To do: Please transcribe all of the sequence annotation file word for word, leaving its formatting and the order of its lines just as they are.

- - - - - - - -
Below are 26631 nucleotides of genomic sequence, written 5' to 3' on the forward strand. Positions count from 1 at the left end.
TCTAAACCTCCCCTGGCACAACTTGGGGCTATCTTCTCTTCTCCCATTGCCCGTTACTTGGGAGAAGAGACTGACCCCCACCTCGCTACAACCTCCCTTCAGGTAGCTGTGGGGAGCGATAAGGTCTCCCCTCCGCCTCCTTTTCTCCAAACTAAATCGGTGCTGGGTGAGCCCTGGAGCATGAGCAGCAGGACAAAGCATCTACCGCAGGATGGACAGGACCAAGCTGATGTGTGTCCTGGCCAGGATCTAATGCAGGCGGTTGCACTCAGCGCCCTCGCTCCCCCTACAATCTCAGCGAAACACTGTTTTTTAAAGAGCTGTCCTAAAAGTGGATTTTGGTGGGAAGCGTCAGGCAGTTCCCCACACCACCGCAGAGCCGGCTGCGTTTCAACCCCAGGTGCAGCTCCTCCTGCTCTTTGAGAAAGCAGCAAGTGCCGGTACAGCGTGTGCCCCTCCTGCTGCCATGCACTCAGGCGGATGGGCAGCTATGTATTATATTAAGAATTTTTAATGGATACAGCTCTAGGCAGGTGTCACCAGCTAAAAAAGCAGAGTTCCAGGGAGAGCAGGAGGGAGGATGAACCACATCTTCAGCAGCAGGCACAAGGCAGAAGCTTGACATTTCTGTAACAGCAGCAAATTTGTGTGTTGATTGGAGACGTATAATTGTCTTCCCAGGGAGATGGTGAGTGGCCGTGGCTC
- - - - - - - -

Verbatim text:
Below are 26631 nucleotides of genomic sequence, written 5' to 3' on the forward strand. Positions count from 1 at the left end.
TCTAAACCTCCCCTGGCACAACTTGGGGCTATCTTCTCTTCTCCCATTGCCCGTTACTTGGGAGAAGAGACTGACCCCCACCTCGCTACAACCTCCCTTCAGGTAGCTGTGGGGAGCGATAAGGTCTCCCCTCCGCCTCCTTTTCTCCAAACTAAATCGGTGCTGGGTGAGCCCTGGAGCATGAGCAGCAGGACAAAGCATCTACCGCAGGATGGACAGGACCAAGCTGATGTGTGTCCTGGCCAGGATCTAATGCAGGCGGTTGCACTCAGCGCCCTCGCTCCCCCTACAATCTCAGCGAAACACTGTTTTTTAAAGAGCTGTCCTAAAAGTGGATTTTGGTGGGAAGCGTCAGGCAGTTCCCCACACCACCGCAGAGCCGGCTGCGTTTCAACCCCAGGTGCAGCTCCTCCTGCTCTTTGAGAAAGCAGCAAGTGCCGGTACAGCGTGTGCCCCTCCTGCTGCCATGCACTCAGGCGGATGGGCAGCTATGTATTATATTAAGAATTTTTAATGGATACAGCTCTAGGCAGGTGTCACCAGCTAAAAAAGCAGAGTTCCAGGGAGAGCAGGAGGGAGGATGAACCACATCTTCAGCAGCAGGCACAAGGCAGAAGCTTGACATTTCTGTAACAGCAGCAAATTTGTGTGTTGATTGGAGACGTATAATTGTCTTCCCAGGGAGATGGTGAGTGGCCGTGGCTC